Wednesday, June 26, 2013

Who Will Forgive Me When I Fail?




I once heard our culture described as a place where "everything is permitted, and nothing is forgiven." There is much truth in that assessment. I think this is one of the reasons why so many people are anxiously trying these days to change moral norms so as to accommodate actions that humanity's moral conscience has always rejected in the past.

Deep down, people don't believe in forgiveness. They may talk about it, but in their hearts they don't really think its possible.

I can understand why people feel that way. Sometimes I feel that way myself. If I see "myself" as consisting in an autonomous project of self-definition, a project that I carry out alone, I will run into my own limitations everywhere. I will always fall short. And if I am truly alone, what can I do when I fail, other than condemn myself and suffer the condemnation of others?

When we find ourselves in this situation, we think that perhaps "society" can rescue us.

Thus we try to bend the moral norms, so that we can define our failures as success, and demand that others do the same. This can only be brought about by a refusal to look at reality, and by doing violence to ourselves and others. This violence, in turn, must be justified and redefined. We are afraid to be alone with the horror of what we have made of ourselves.

But perhaps our culture may begin to notice that redefining the standards of what it means to be human, among other things, doesn't work. We still bump into our own limitations, everywhere. We have seen that we can't follow with total coherence the meaning that is inherent to our humanity (and we're afraid to admit it). So we try to change that meaning, and to reshape society so that it supports what we think is a more attainable idea of human dignity. In the process, however, we have to establish a whole set of new rules. And, as it turns out, we're no good at keeping these rules either. We feel even less coherent, and even more alienated than ever, and we don't know where to turn.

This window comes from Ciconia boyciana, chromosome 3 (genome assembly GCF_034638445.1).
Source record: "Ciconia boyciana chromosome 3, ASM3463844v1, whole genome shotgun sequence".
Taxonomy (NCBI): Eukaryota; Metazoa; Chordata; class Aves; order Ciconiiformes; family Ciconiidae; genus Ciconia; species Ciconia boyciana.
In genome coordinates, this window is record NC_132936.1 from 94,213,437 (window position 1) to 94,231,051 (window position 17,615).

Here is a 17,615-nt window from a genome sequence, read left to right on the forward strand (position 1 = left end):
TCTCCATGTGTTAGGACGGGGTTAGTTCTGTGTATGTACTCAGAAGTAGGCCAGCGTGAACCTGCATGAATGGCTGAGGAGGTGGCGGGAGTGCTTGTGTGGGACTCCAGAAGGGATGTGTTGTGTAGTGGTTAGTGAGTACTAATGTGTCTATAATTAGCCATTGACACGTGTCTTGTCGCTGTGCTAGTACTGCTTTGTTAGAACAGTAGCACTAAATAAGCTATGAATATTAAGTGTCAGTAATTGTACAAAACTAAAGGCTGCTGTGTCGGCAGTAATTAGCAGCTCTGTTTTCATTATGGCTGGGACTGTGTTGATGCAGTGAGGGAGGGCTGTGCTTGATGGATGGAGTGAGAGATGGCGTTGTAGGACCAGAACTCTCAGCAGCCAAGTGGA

We who claim to be "free" are in fact a society obsessed with guilt, terrified of failure, and full of self-loathing. We have succeeded in manipulating our understanding of humanity and creating our own rules. But when we look at our personal and social lives, everything is more messed up than it was before! So, we flee into addictions in a desperate effort to distract ourselves. Or we try to use will power to suppress our inner pain, to plug up all the real human anguish and longing that keeps spilling through the cracks and into our awareness. 

To put it simply: we are not happy.

We experience ourselves as failures, sooner or later. We condemn ourselves by our own rules, and we can't imagine the possibility of forgiveness because each of us feels more alone than ever with the confusion of who we are and the mess of what we have chosen to do. More alone than ever....

But what if I am not "alone"?

What if the core of my person consists in "belonging-to-Another"? What if my real life is in fact a relationship with the Source of all meaning and goodness? And what if I begin to realize that my very be-ing in this moment is the result of the fact that I am being loved by the One who is Infinite Love?

If this is true, then I am "good" and my humanity is a gift. A precious gift. I am precious to Someone. And when I fail, I can seek forgiveness. I can hope that the One who is Good will make me good. This hope is written on my heart, and I do not need to suffocate it. There is forgiveness.

1 comment:

Brian Gill said...

Thoughtful: and something to think about.